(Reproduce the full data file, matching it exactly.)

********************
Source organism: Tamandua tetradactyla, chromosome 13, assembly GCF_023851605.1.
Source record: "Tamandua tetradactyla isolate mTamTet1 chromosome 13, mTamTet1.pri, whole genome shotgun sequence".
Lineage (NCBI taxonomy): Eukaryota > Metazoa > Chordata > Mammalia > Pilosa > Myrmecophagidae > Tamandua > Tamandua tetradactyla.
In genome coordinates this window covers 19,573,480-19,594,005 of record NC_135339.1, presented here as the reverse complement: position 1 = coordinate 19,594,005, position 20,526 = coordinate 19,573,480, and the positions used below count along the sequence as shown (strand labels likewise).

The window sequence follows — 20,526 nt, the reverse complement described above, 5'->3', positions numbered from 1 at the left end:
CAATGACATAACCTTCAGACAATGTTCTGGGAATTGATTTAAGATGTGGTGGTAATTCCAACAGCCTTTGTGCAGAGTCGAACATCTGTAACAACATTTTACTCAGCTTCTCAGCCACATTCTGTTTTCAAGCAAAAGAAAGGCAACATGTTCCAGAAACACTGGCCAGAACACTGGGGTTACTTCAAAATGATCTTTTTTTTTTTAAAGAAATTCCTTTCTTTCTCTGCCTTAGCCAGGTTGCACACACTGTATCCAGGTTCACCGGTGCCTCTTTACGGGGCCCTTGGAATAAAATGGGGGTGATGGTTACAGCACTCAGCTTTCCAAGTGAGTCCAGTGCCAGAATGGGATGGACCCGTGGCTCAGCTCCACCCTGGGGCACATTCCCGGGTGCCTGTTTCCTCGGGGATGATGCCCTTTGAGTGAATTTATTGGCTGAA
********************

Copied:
Source organism: Tamandua tetradactyla, chromosome 13, assembly GCF_023851605.1.
Source record: "Tamandua tetradactyla isolate mTamTet1 chromosome 13, mTamTet1.pri, whole genome shotgun sequence".
Lineage (NCBI taxonomy): Eukaryota > Metazoa > Chordata > Mammalia > Pilosa > Myrmecophagidae > Tamandua > Tamandua tetradactyla.
In genome coordinates this window covers 19,573,480-19,594,005 of record NC_135339.1, presented here as the reverse complement: position 1 = coordinate 19,594,005, position 20,526 = coordinate 19,573,480, and the positions used below count along the sequence as shown (strand labels likewise).

The window sequence follows — 20,526 nt, the reverse complement described above, 5'->3', positions numbered from 1 at the left end:
CAATGACATAACCTTCAGACAATGTTCTGGGAATTGATTTAAGATGTGGTGGTAATTCCAACAGCCTTTGTGCAGAGTCGAACATCTGTAACAACATTTTACTCAGCTTCTCAGCCACATTCTGTTTTCAAGCAAAAGAAAGGCAACATGTTCCAGAAACACTGGCCAGAACACTGGGGTTACTTCAAAATGATCTTTTTTTTTTTAAAGAAATTCCTTTCTTTCTCTGCCTTAGCCAGGTTGCACACACTGTATCCAGGTTCACCGGTGCCTCTTTACGGGGCCCTTGGAATAAAATGGGGGTGATGGTTACAGCACTCAGCTTTCCAAGTGAGTCCAGTGCCAGAATGGGATGGACCCGTGGCTCAGCTCCACCCTGGGGCACATTCCCGGGTGCCTGTTTCCTCGGGGATGATGCCCTTTGAGTGAATTTATTGGCTGAA